The News Rundown
- If you’re a critic of the carbon tax, you want to “make pollution free again” according to our Prime Minister, Justin Trudeau.
- Was this remark given in the House of Commons? No. Was it given to the media? No. It was given to an audience of high school students at the Anthropocene art exhibition at the National Gallery of Canada.
- "They would let Canada fall behind in the new economy. They look only to our past, rallying Canadians to ’make pollution free again’. I know, and you know, there’s no future in that.“ — Justin Trudeau
- This is perhaps the clearest admission from the Prime Minister that his government is aiming to create a new green economy. Gerald Butts, the PM’s principal secretary, is also on record of desiring a new economy as well.
- The economy cannot be transformed overnight and this provides great indication of why the government is acting slowly on appealing the court’s decision regarding the Trans Mountain Pipeline.
- Doug Ford shot back: To be clear, when PM Trudeau talks about polluters he’s really talking about commuters. Whether you’re doing errands, going to work, or picking your children up from hockey practice you will pay more at the pumps because of Trudeau’s carbon tax.
- Pollution is not free and has not been free for decades. Cars and industry are all subject to emission standards.
- By using the phrase, “make pollution free again” the Prime Minister outright admits that Canadians in general will be paying more under the national carbon tax.
- This was lost on the media as the media currently views make great again as a negative connotation among Canadians.
- A carbon tax on everything. Heat, food, gas.
- It doesn’t lower pollution.
- The future is in technology and innovation.
- BC Liberal Leader Andrew Wilkinson has asked Conflict of Interest Commissioner Paul Fraser to rule on whether Attorney General David Eby should be allowed to participate in debate around legislation that would restrict union and corporate donations to recall campaigns. The question from Wilkinson to Fraser reads: “Does the participation by a member in the debates and votes pertaining to Bill 53 constitute a conflict of interest within the meaning of the Members Conflict of Interest Act in circumstances where the member is aware of a pending recall targeting him/her?”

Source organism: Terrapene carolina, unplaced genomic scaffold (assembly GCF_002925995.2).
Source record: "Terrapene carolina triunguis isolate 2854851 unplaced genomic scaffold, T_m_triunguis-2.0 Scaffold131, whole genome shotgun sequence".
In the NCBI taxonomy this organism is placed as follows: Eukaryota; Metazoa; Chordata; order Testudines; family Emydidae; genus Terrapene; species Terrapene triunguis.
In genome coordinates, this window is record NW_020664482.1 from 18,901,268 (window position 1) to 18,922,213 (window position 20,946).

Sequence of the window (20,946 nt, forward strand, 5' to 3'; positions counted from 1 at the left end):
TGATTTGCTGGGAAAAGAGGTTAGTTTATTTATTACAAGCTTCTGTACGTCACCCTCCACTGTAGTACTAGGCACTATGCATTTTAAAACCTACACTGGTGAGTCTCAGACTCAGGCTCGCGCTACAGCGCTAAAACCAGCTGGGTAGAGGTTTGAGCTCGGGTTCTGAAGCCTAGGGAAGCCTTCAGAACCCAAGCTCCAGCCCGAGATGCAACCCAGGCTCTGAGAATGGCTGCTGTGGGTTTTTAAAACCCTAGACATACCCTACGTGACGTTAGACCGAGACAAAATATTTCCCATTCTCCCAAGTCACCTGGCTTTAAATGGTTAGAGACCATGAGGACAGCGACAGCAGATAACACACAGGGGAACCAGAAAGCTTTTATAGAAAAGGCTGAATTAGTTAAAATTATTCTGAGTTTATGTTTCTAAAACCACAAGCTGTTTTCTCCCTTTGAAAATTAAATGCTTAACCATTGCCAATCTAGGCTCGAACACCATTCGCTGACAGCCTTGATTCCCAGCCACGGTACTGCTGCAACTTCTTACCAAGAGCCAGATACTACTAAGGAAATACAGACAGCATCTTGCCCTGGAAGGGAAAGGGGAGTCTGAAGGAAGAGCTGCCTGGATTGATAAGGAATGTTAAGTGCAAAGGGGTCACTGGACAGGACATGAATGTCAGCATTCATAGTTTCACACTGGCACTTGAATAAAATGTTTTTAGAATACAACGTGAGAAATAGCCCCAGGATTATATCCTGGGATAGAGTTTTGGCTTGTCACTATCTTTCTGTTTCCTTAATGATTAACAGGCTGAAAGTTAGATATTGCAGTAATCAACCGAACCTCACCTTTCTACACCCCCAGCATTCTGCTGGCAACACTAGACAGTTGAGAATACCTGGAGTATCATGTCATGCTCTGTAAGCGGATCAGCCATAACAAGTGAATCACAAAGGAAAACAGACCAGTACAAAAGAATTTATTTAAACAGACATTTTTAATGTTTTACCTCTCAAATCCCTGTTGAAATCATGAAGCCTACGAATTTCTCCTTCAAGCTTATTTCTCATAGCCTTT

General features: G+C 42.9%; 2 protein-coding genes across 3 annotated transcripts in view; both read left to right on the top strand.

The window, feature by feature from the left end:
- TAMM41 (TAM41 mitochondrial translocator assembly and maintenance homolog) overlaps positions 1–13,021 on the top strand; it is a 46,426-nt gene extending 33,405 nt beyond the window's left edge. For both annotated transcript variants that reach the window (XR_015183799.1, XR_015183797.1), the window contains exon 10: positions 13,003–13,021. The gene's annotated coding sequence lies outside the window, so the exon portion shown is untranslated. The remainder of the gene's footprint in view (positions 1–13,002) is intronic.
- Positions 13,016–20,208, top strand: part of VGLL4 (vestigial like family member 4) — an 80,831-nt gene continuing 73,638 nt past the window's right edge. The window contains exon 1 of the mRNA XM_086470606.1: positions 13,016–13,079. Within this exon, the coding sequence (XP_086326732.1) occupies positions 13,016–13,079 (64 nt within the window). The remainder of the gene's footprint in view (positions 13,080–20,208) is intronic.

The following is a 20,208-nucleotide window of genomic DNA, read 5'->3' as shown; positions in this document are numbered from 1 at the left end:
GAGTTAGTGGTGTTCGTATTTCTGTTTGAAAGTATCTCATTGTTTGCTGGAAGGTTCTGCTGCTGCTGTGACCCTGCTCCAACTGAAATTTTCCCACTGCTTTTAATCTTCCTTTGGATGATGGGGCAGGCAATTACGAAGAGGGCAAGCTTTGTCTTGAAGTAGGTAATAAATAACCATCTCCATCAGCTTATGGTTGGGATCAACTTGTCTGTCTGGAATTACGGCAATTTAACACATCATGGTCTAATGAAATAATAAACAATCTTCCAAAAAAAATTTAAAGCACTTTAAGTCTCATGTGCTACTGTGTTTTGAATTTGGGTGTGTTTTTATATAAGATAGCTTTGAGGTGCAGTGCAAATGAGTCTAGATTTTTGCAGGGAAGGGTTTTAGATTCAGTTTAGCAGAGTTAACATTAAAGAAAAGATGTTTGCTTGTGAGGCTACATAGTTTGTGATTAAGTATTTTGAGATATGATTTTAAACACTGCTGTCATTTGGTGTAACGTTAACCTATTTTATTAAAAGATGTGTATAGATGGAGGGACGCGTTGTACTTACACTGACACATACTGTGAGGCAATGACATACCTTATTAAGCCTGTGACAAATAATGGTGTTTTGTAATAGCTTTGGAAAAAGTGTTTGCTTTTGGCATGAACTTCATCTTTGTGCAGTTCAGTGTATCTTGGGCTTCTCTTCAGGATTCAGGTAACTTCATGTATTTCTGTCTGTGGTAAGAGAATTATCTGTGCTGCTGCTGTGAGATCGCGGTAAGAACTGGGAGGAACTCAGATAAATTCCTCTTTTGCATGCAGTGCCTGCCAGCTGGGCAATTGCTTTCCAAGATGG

- British Columbia is the only Canadian jurisdiction that provides a legislative framework for voters to remove an elected member from office. The Legislative Assembly enacted representative recall in 1995, after a Social Credit 1991 referendum in which voters voted overwhelmingly by roughly 80% in favour to enact recall legislation. Even though the new NDP government didn't have to abide by the referendum, then Premier Mike Harcourt agreed to pass recall legislation.
- So what is recall legislation? Voters in a provincial riding can petition to have their representative in parliament removed from office, even if that MLA is also the premier. If enough registered voters sign the petition, the speaker of the legislature announces in parliament that the member has been recalled and the lieutenant governor drops the writ for a by-election as soon as possible, giving voters the opportunity to replace the politician in question. By January 2003, 22 recall efforts had been launched. A B.C. MLA has never been recalled under the existing legislation.
- Recall petitions cannot be initiated until at least 18 months after an MLA is elected. That would make Nov. 13 the earliest opportunity to apply to recall an MLA elected in last May’s provincial election.
- Eby has introduced legislation on Tuesday that would ban corporate and union donations as well as restrict advertising rules for recall campaigns. The legislation catches up on changes the province made to ban union and corporate donations to political parties.
- Eby explained the legislation thusly: “Recall campaigns have the potential of removing people from elected office, and it’s only fair that the rules for elections apply to recall campaigns as well. Following the changes our government made last year, this legislation will ensure that we remove the influence of big money for those in favour and opposed to a recall of an MLA.”